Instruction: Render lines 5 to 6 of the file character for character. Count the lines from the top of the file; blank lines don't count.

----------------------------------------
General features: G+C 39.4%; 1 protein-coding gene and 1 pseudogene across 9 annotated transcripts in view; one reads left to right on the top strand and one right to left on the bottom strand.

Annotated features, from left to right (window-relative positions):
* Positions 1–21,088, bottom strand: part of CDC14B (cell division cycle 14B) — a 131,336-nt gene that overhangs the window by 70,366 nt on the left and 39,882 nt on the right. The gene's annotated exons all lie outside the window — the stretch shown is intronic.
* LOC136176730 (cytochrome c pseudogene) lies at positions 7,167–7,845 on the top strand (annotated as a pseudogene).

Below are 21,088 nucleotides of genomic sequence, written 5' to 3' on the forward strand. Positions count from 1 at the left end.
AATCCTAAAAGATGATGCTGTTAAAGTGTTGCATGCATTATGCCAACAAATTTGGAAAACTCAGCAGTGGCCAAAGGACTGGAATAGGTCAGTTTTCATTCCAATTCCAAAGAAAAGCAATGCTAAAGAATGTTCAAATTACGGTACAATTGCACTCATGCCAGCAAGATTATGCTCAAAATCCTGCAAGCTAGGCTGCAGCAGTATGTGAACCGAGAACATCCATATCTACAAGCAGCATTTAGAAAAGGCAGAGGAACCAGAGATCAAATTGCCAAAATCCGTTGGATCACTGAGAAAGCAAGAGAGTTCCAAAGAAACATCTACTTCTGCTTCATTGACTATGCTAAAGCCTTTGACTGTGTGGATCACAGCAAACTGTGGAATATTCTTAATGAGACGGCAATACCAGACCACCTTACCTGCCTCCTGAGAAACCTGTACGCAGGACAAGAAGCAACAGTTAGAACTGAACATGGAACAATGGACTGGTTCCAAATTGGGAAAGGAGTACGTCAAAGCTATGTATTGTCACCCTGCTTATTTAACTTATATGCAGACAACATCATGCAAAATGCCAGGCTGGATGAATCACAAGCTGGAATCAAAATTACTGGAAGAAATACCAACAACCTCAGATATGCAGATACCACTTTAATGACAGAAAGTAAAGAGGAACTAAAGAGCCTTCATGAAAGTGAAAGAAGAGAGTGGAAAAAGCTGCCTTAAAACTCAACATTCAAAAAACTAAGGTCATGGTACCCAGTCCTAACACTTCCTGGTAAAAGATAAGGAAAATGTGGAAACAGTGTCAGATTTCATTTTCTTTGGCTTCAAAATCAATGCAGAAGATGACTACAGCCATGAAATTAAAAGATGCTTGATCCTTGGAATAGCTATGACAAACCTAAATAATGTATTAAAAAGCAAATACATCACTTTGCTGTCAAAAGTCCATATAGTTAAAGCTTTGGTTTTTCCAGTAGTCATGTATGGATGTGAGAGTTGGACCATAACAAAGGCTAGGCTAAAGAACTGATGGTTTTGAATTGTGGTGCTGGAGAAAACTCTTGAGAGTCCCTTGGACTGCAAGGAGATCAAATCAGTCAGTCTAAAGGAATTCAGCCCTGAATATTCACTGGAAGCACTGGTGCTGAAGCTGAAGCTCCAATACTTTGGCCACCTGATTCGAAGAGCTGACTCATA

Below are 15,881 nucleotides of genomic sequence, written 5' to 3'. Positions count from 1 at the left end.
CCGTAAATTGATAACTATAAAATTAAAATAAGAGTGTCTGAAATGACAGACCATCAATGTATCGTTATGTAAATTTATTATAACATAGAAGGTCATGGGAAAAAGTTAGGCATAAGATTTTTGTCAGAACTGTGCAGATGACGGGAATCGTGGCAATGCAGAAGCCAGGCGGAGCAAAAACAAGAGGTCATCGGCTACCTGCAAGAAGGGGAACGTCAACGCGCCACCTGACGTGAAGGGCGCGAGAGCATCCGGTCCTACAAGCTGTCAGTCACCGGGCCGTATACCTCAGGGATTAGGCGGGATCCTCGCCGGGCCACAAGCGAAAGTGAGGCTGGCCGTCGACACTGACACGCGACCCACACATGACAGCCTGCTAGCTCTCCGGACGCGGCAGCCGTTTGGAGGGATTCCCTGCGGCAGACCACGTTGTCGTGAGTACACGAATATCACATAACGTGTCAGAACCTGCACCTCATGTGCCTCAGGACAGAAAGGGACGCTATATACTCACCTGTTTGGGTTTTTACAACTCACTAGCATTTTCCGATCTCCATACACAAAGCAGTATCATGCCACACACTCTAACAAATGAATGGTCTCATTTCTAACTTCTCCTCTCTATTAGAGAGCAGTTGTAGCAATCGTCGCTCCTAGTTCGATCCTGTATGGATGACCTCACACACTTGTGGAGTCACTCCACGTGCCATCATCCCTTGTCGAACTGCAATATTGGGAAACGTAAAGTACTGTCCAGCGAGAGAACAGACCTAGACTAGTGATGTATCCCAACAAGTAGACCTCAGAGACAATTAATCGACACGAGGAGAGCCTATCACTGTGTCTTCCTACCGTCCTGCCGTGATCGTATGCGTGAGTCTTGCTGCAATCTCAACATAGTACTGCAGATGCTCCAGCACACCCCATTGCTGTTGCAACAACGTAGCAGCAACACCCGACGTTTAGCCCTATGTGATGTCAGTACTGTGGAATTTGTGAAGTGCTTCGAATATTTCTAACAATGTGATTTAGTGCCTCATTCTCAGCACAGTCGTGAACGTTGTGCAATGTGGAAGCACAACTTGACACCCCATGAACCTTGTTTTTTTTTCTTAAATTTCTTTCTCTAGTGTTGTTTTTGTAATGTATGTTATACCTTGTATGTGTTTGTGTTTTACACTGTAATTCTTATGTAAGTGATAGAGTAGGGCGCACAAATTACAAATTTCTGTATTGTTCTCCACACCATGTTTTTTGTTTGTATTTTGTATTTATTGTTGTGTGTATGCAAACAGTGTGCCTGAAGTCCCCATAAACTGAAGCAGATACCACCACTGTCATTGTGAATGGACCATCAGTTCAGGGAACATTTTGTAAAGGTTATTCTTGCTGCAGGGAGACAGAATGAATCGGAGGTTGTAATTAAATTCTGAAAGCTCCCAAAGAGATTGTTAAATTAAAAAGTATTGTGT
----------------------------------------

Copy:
Below are 21,088 nucleotides of genomic sequence, written 5' to 3' on the forward strand. Positions count from 1 at the left end.
AATCCTAAAAGATGATGCTGTTAAAGTGTTGCATGCATTATGCCAACAAATTTGGAAAACTCAGCAGTGGCCAAAGGACTGGAATAGGTCAGTTTTCATTCCAATTCCAAAGAAAAGCAATGCTAAAGAATGTTCAAATTACGGTACAATTGCACTCATGCCAGCAAGATTATGCTCAAAATCCTGCAAGCTAGGCTGCAGCAGTATGTGAACCGAGAACATCCATATCTACAAGCAGCATTTAGAAAAGGCAGAGGAACCAGAGATCAAATTGCCAAAATCCGTTGGATCACTGAGAAAGCAAGAGAGTTCCAAAGAAACATCTACTTCTGCTTCATTGACTATGCTAAAGCCTTTGACTGTGTGGATCACAGCAAACTGTGGAATATTCTTAATGAGACGGCAATACCAGACCACCTTACCTGCCTCCTGAGAAACCTGTACGCAGGACAAGAAGCAACAGTTAGAACTGAACATGGAACAATGGACTGGTTCCAAATTGGGAAAGGAGTACGTCAAAGCTATGTATTGTCACCCTGCTTATTTAACTTATATGCAGACAACATCATGCAAAATGCCAGGCTGGATGAATCACAAGCTGGAATCAAAATTACTGGAAGAAATACCAACAACCTCAGATATGCAGATACCACTTTAATGACAGAAAGTAAAGAGGAACTAAAGAGCCTTCATGAAAGTGAAAGAAGAGAGTGGAAAAAGCTGCCTTAAAACTCAACATTCAAAAAACTAAGGTCATGGTACCCAGTCCTAACACTTCCTGGTAAAAGATAAGGAAAATGTGGAAACAGTGTCAGATTTCATTTTCTTTGGCTTCAAAATCAATGCAGAAGATGACTACAGCCATGAAATTAAAAGATGCTTGATCCTTGGAATAGCTATGACAAACCTAAATAATGTATTAAAAAGCAAATACATCACTTTGCTGTCAAAAGTCCATATAGTTAAAGCTTTGGTTTTTCCAGTAGTCATGTATGGATGTGAGAGTTGGACCATAACAAAGGCTAGGCTAAAGAACTGATGGTTTTGAATTGTGGTGCTGGAGAAAACTCTTGAGAGTCCCTTGGACTGCAAGGAGATCAAATCAGTCAGTCTAAAGGAATTCAGCCCTGAATATTCACTGGAAGCACTGGTGCTGAAGCTGAAGCTCCAATACTTTGGCCACCTGATTCGAAGAGCTGACTCATA